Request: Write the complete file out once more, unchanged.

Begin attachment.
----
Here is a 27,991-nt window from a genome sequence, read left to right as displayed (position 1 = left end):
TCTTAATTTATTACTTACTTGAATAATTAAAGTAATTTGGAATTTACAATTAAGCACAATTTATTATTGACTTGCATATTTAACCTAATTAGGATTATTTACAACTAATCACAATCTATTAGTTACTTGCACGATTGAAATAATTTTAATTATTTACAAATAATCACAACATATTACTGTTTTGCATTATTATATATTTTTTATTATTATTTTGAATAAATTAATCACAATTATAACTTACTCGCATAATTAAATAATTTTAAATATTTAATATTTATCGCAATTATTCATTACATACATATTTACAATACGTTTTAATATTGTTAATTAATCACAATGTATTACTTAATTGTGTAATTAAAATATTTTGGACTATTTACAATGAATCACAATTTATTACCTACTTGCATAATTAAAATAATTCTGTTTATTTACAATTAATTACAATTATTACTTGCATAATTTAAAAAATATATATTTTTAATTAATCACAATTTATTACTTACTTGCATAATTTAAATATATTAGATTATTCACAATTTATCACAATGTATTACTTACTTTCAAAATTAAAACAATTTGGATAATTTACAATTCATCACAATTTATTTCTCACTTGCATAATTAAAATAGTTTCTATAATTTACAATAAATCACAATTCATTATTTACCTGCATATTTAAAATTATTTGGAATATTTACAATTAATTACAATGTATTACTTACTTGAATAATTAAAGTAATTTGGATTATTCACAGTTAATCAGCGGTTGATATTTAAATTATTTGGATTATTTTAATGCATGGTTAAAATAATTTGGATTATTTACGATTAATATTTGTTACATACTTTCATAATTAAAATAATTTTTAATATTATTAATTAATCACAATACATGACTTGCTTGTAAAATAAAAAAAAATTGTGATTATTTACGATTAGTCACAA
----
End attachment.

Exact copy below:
Here is a 27,991-nt window from a genome sequence, read left to right as displayed (position 1 = left end):
TCTTAATTTATTACTTACTTGAATAATTAAAGTAATTTGGAATTTACAATTAAGCACAATTTATTATTGACTTGCATATTTAACCTAATTAGGATTATTTACAACTAATCACAATCTATTAGTTACTTGCACGATTGAAATAATTTTAATTATTTACAAATAATCACAACATATTACTGTTTTGCATTATTATATATTTTTTATTATTATTTTGAATAAATTAATCACAATTATAACTTACTCGCATAATTAAATAATTTTAAATATTTAATATTTATCGCAATTATTCATTACATACATATTTACAATACGTTTTAATATTGTTAATTAATCACAATGTATTACTTAATTGTGTAATTAAAATATTTTGGACTATTTACAATGAATCACAATTTATTACCTACTTGCATAATTAAAATAATTCTGTTTATTTACAATTAATTACAATTATTACTTGCATAATTTAAAAAATATATATTTTTAATTAATCACAATTTATTACTTACTTGCATAATTTAAATATATTAGATTATTCACAATTTATCACAATGTATTACTTACTTTCAAAATTAAAACAATTTGGATAATTTACAATTCATCACAATTTATTTCTCACTTGCATAATTAAAATAGTTTCTATAATTTACAATAAATCACAATTCATTATTTACCTGCATATTTAAAATTATTTGGAATATTTACAATTAATTACAATGTATTACTTACTTGAATAATTAAAGTAATTTGGATTATTCACAGTTAATCAGCGGTTGATATTTAAATTATTTGGATTATTTTAATGCATGGTTAAAATAATTTGGATTATTTACGATTAATATTTGTTACATACTTTCATAATTAAAATAATTTTTAATATTATTAATTAATCACAATACATGACTTGCTTGTAAAATAAAAAAAAATTGTGATTATTTACGATTAGTCACAA